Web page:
[whatwg] MPEG-1 subset proposal for HTML5 video codec
jjcogliati-whatwg at yahoo.com
jjcogliati-whatwg at yahoo.com
Sun May 31 07:46:12 PDT 2009
--- On Sat, 5/30/09, Silvia Pfeiffer <silviapfeiffer1 at gmail.com> wrote:
> From: Silvia Pfeiffer <silviapfeiffer1 at gmail.com>
> Subject: Re: [whatwg] MPEG-1 subset proposal for HTML5 video codec
> To: jjcogliati-whatwg at yahoo.com
> Cc: whatwg at lists.whatwg.org
> Date: Saturday, May 30, 2009, 6:45 AM
> On Fri, May 29, 2009 at 10:03
> PM, <jjcogliati-whatwg at yahoo.com>
> > I propose that a MPEG-1 subset should be considered as
> the required
> > codec for the HTML-5 video tag.
> > == MPEG-1 Background ==
> > == Brief comparison to other video codecs ==
> > Ogg Theora and Ogg Vorbis are newer standards than
> MPEG-1. My guess
> > is that they can do substantially better at
> compression than MPEG-1.
> > Assuming there are no submarine patents, I think the
> OGG codecs would
> > be a better choice than MPEG-1.
> That's good to know.
> > == Remaining Work ==
> > I am not a lawyer. In order to use MPEG-1 PRF,
> patent lawyers will
> > have to investigate the patent issue and publicly
> report on the
> > patent status. Unless there is a report sitting
> around that can be
> > published, this will likely be expensive.
> The reason that current browser vendors put forward for not
> Ogg Theora/Vorbis is that there is no thorough report
> available on
> their patent status which also convincingly shows that the
> risk of
> submarine patents is minimal.
> If you would also prefer Ogg Theora/Vorbis over MPEG-1 PRF,
> then I
> don't understand why such a report should not rather be
> created about
> these codecs than on MPEG-1 PRF.
> > As well, the prior art review is not complete. The
> biggest missing
> > piece is synthesis window for the audio layer.
> Same argument here for Ogg Theora/Vorbis.
> > == Satisfaction of requirements ==
> > >From 188.8.131.52 HTML 5 draft:
> > 1. does not require per-unit or per-distributor
> > Probably. There does not seem to be anyone
> requesting this kind of
> > licensing right now.
> > 2. Must be compatible with the open source development
> > Probably. There does not seem to be any identified
> patents for MPEG-1 PRF.
> > 3. Is of sufficient quality as to be usable
> > Yes. Much better than the next best option of Motion
> JPEG. Probably
> > worse than Ogg Theora or H.264.
> These three are better satisfied by Ogg Theora/Vorbis.
> > 4. Is not an additional submarine patent risk for
> large companies.
> > Probably. It has been widely implemented (in DVD
> players, in Apple
> > Quicktime and Microsoft Media Player) Note that these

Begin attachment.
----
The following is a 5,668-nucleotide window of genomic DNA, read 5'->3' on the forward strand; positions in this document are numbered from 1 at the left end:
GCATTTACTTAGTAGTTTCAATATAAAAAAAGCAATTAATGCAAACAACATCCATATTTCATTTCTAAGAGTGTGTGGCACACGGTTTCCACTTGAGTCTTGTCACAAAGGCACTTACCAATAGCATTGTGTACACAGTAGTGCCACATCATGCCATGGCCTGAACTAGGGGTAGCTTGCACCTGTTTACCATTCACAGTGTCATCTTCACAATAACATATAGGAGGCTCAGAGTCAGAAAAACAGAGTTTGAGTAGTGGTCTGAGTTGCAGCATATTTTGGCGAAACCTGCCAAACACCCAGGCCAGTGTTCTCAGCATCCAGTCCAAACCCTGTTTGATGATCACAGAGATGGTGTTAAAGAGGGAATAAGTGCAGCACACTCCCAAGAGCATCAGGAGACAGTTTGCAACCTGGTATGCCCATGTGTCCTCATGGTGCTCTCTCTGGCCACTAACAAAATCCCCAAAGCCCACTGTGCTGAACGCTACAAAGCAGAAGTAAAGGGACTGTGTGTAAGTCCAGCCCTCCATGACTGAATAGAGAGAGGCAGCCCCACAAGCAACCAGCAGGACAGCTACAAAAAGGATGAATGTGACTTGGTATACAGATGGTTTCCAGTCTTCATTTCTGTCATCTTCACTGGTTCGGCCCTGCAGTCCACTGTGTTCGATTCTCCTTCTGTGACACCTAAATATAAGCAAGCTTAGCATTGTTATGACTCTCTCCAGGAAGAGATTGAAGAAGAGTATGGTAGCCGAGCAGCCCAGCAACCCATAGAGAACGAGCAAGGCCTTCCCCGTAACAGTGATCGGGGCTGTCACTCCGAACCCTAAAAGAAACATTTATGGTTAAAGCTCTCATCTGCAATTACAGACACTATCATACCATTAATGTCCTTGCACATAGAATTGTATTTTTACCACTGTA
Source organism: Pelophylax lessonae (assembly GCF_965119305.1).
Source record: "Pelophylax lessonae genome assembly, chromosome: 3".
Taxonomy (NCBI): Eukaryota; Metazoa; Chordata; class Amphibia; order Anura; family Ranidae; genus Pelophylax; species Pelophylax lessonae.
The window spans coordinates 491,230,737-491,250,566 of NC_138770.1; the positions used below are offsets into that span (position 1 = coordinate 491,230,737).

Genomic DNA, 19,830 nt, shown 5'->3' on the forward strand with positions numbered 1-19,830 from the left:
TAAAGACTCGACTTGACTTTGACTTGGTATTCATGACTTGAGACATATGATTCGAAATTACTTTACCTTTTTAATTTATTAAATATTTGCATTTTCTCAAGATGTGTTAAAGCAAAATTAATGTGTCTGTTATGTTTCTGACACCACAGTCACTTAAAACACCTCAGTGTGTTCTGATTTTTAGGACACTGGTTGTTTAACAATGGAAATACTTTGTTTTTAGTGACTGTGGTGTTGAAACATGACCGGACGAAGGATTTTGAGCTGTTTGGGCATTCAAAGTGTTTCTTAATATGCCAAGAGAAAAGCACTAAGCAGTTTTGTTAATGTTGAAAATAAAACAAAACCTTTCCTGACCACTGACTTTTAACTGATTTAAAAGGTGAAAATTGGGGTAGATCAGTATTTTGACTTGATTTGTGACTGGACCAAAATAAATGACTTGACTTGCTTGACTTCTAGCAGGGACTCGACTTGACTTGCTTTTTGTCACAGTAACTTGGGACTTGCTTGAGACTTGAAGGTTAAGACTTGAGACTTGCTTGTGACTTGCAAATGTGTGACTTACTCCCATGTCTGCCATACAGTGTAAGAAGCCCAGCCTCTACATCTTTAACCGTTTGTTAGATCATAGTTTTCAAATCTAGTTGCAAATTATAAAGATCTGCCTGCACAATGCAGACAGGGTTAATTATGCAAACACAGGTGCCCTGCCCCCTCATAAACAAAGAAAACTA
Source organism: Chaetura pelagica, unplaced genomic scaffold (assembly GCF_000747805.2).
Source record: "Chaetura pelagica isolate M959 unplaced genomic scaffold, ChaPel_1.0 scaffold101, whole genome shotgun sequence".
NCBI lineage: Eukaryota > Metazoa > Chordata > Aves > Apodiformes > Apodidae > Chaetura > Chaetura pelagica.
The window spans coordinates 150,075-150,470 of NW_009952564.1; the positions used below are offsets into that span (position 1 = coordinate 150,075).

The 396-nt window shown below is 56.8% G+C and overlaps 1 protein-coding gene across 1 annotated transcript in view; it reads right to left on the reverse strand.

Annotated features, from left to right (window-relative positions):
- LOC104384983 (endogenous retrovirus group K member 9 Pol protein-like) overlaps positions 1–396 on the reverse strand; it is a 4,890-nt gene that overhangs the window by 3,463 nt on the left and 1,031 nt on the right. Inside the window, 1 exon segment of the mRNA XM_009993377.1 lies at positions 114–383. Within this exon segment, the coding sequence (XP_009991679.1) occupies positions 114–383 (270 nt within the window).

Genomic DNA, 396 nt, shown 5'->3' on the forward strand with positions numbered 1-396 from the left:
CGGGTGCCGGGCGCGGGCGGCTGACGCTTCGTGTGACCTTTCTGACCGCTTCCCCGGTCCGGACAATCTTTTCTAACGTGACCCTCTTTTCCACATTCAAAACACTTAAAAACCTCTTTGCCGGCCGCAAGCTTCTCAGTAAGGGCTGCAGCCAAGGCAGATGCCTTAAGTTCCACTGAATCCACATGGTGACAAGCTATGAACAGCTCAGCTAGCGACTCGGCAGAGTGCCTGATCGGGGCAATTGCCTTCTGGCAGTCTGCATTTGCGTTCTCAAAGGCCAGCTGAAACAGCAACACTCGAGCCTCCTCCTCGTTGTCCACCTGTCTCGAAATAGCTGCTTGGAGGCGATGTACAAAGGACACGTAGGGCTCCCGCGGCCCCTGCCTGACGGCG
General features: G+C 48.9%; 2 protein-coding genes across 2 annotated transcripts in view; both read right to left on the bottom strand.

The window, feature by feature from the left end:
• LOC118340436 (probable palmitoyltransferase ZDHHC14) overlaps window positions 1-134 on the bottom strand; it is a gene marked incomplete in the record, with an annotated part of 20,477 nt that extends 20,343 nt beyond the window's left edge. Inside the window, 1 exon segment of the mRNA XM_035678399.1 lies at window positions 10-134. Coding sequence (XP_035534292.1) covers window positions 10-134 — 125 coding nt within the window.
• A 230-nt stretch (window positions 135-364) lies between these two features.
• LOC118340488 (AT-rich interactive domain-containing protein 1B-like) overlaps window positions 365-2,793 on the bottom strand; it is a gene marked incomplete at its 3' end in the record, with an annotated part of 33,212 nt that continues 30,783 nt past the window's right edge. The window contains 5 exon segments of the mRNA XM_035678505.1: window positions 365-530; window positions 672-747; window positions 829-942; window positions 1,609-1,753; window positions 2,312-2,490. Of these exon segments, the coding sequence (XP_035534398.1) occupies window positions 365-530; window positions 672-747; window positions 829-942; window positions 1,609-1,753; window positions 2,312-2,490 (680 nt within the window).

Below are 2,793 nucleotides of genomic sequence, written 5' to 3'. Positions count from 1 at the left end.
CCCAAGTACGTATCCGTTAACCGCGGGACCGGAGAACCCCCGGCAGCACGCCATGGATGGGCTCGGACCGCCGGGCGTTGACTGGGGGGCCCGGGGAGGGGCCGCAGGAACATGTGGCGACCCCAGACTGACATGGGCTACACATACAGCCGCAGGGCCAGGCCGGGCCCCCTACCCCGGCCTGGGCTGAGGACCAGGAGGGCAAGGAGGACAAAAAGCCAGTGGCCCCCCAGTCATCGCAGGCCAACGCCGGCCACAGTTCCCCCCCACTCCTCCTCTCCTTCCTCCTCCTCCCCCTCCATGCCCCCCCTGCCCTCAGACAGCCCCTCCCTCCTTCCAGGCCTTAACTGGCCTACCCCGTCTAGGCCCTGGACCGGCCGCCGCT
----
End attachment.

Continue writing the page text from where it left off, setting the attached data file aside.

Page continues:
> example uses
> > have either a license for MPEG-2 or MPEG-4 however.
> Wide implementation does not save you from submarine
> patents. Nothing
> really does. Wide implementation only spreads the risk
> across more
> bodies. An existing lawsuit that has been resolved reduces
> the risk.
> But there will always be the risk of another unknown patent
> that could
> be interpreted to be infringed.
> > == Conclusion ==
> > The MPEG-1 PRF subset defined here seems to fit all
> the requirements
> > of a codec for video for HTML5. It seems to be
> patent free. A final
> > conclusion will depend on whether or not patent
> lawyers can sign off
> > on this proposal and if the quality of MPEG-1 PRF is
> > sufficient.
> Honestly, I'd rather suggest spending the money on Ogg
> Theora if you
> are really suggesting spending money on lawyers and patent
> Ogg Theora/Vorbis is miles ahead of MPEG-1 in Quality and
> increasingly wider spread use on the Web.
If the cost for patent clearing MPEG-1 PRF and Ogg Theora and Vorbis were the same, then I would completely agree with you. I think that the cost for patent clearing MPEG-1 PRF would be cheaper for the following reasons:
1. Age of Standard. MPEG-1 final standard (parts 1,2,3) came out in August 1993. Ogg Theora standard came out in about 2004. Basically, for all but the oldest unexpired patents, the MPEG-1 standard can be considered prior art, but for Theora, there is another decade of time where outside prior art needs to be found.
2. Simplicity. MPEG-1 PRF is quite a bit simpler than Ogg Theora and Vorbis. Ogg Theora contains much of what is in MPEG-1 Video (such as Motion vectors) and much that is newer than MPEG-1.
3. Existing use. MPEG-1 has been in use by major media players such as Apple Quicktime and Microsoft Media Player, so there probably are internal patent reviews that have been done. (These are probably considered very proprietary, so this reason is very weak.)
So I think that a MPEG-1 PRF patent review would be cheaper than a Ogg Vorbis and Theora review.
The questions I don't have a good answer to are how much better Ogg Theora and Vorbis are than MPEG-1 PRF, and how much more expensive patent reviewing Ogg Theora and Vorbis is compared to MPEG-1 PRF.
I would like to see a comparison that shows Ogg Theora/Vorbis is miles ahead of MPEG-1 in Quality. I would also like to know what kind of patent review has already been done on Ogg Theora and Vorbis.
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